To determine the role of CSV during 86C-induced cancer cell death, LN18, GSC11 and GSC280 cells were incubated with various concentrations of rhVim for 1 hour before treatment with the 86C mAb to neutralize the impact of 86C to the cells. Blocking the 86C with rhVim led to a dose-dependent increase in cell viability (Figure 4D–4F). This result shows that the CSV on tumor cells plays an important role in 86C-mediated tumor cell death. To validate this observation, the role of CSV during spheroid formation in LN18 cells on Matrigel was tested. LN18 GBM cells were plated on Matrigel and cultured for 7 days in IgG- or 86C-conditioned media. Compared with the IgG treatment, the 86C treatment significantly inhibited the number of spheroids formed from seeded LN18 cells (Figure 4G). Spheroids also were smaller in the 86C-treated samples than in the IgG-treated samples. To further confirm the importance of CSV in 86C-mediated tumor cell death, > 90% intracellular vimentin was knocked down by the stable expression of vimentin shRNAs in LN18 cells (Supplementary Figure S3A), which did not affect CSV expression on the cell surface (Supplementary Figure S3B). Indeed, the vimentin-knockdown LN18 cells still showed reduced cell viability after 86C treatment owing to their CSV expression (Supplementary Figure S3C). These results suggest that CSV is responsible for the 86C-induced cell death response in LN18 cells.
Rapid internalization of 86C is associated with induction of cell apoptosis and inhibition of cell proliferation
Antibody binding to a cell surface antigen may stabilize the antigen-antibody complex outside the cell membrane or modulate the complex, which is dependent on cellular metabolism and thereby manifest itself as internalization or shedding . To evaluate the internalization of the 86C mAb, LN18 cells were incubated with 86C for 15 minutes, 30 minutes, 1 hour, or 24 hours, fixed, and permeabilized for immunofluorescence detection. The 86C in the cells was stained with Alexa Fluor 647–conjugated IgG, and total fluorescence intensity was measured at 650 nm excitation and 665 nm emission. 86C on the LN18 cell surface was also stained with Alexa Fluor 647–conjugated IgG without permeabilization. Cell surface binding and internalization of 86C showed the highest intensities at 15 minutes after 86C treatment in LN18 cells (Figure 5A). To further demonstrate the internalization of 86C during incubation, LN18 and GSC11 cells were incubated with 86C for various times. After then, intracellular 86C in the cells was stained with an Alexa Fluor 405–IgG antibody and analyzed by flow cytometry. As shown in Figure 5B, intracellular 86C was detected in LN18 and GSC11 cells during incubation. After 5 minutes of incubation, intracellular 86C in LN18 and GSC11cells showed similar staining with other time points, suggesting the rapid internalization of 86C. Taken together, these data indicate that 86C binds to vimentin on the GBM tumor cell surface and rapidly internalizes upon interaction with CSV with time-dependent kinetics.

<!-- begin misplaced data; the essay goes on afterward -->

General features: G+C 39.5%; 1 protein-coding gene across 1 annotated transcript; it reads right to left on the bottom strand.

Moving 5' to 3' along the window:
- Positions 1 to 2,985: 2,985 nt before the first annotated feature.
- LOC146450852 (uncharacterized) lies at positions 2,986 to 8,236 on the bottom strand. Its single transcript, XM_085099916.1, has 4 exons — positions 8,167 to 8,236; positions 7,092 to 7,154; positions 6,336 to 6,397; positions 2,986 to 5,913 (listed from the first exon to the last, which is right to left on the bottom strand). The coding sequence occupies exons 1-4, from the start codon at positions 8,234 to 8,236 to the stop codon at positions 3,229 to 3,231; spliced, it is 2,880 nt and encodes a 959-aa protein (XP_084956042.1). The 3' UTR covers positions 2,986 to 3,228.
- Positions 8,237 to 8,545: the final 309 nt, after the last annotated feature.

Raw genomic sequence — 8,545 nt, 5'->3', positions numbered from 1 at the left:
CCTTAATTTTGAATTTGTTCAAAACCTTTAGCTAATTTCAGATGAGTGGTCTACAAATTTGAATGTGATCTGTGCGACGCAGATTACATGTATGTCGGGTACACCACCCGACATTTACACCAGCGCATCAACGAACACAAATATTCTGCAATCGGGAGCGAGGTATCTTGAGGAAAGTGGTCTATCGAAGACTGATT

Figure 5: Rapid internalization of 86C is associated with induction of cell apoptosis and inhibition of cell proliferation. (A) LN18 cells were incubated with 86C for 15 minutes, 30 minutes, 1 hour, or 24 hours and were fixed and permeabilized for immunofluorescent detection. The 86C in the cells was stained with Alexa Fluor 647–conjugated IgG, and total fluorescence intensity was measured at 650 nm excitation and 665 nm emission. 86C on the LN18 cell surface was also stained with Alexa Fluor 647–conjugated IgG without permeabilization. (B) Cells cultured with 86C for 5 minutes, 10 minutes, 30 minutes, 1 hour, or 24 hours were fixed using 2% paraformaldehyde. After fixation, cells permeabilized were stained with Alexa Fluor 405–conjugated anti-mouse IgG to trace 86C in the cells and analyzed using flow cytometry. Data are presented as mean ± standard error (n = 3). **P < 0.01 or ***p < 0.005 versus IgG treatment. Student t test. (C) LN18 and GSC11 cells were treated with 2 μg/ml IgG or 86C for 24 hours. Then, single-cell suspensions were stained with Annexin V and propidium iodide to determine proportions of necrotic and apoptotic cells by flow cytometry. (D) Caspase-3 assay of LN18 and GSC11 cells treated with different concentrations of 86C. The reduction in cell viability correlated with an increase in caspase-3 activity, which was statistically significant at 2 μg/ml (P < 0.05). (E) LN18 and GSC11 cells were treated with 10 μg/ml 86C for 24 hours. Cells were subjected to lysis, and cell lysates were subjected to immunoblotting to detect phosphor-RPS6, phosphor-p70S6K, p70S6K, phosphor-ERK, ERK, phosphor-mTOR, and mTOR. GAPDH was used as a loading control. (F) BrdU at 10 μM was incorporated into LN18 and GSC11 cells treated with 10 μg/ml 86C for 2 hours. Incorporated BrdU was stained and analyzed using flow cytometry. Data are presented as mean ± standard error (n = 3). *P < 0.05 versus IgG treatment. Student t test.